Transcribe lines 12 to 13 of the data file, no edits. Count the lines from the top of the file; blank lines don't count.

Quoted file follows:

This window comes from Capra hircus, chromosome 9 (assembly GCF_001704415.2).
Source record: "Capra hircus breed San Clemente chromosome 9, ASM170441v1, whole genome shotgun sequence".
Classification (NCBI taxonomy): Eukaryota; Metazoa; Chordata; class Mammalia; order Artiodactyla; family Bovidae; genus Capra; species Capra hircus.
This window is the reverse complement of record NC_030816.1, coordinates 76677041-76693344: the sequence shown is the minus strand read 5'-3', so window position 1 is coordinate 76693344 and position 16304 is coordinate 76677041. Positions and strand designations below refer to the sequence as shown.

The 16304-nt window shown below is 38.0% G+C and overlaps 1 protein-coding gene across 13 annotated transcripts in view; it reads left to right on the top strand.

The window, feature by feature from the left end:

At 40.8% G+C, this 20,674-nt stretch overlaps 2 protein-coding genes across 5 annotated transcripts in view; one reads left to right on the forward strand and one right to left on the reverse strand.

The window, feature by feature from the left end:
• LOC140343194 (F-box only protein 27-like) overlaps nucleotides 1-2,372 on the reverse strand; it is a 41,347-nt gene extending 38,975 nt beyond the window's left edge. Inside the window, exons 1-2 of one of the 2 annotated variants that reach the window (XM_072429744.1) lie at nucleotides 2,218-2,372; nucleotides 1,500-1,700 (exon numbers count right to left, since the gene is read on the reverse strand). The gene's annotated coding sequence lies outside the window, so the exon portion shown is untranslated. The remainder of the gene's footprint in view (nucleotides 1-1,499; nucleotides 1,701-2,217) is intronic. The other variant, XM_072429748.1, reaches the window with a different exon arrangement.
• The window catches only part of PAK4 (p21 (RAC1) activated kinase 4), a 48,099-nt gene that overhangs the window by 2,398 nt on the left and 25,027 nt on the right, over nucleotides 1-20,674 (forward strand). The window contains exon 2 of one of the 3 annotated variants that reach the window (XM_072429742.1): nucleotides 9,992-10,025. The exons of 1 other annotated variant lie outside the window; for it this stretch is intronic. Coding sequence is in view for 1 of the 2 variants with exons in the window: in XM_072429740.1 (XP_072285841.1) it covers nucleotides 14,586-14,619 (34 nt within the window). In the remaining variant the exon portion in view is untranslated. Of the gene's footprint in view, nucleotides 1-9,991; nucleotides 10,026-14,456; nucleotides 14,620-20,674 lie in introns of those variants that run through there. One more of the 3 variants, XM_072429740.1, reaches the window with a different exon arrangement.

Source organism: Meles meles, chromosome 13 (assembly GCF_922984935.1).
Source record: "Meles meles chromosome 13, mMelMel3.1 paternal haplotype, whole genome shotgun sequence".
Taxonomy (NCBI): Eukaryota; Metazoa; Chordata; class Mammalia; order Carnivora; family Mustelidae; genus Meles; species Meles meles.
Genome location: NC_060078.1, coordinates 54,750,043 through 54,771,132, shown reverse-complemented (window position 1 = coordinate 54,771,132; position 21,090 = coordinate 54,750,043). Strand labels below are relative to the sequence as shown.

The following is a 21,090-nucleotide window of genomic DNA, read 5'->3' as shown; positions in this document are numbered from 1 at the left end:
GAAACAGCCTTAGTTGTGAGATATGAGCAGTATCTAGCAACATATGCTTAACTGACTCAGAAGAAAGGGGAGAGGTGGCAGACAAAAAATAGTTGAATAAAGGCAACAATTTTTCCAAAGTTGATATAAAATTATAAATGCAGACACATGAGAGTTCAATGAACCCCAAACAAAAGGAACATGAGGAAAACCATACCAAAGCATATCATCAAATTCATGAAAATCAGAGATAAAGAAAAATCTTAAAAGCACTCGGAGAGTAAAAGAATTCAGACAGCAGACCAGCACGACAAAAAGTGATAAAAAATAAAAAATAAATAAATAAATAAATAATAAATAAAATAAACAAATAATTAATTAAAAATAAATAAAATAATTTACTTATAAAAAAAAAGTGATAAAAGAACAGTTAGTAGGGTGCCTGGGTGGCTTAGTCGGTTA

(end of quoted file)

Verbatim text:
Source record: "Meles meles chromosome 13, mMelMel3.1 paternal haplotype, whole genome shotgun sequence".
Taxonomy (NCBI): Eukaryota; Metazoa; Chordata; class Mammalia; order Carnivora; family Mustelidae; genus Meles; species Meles meles.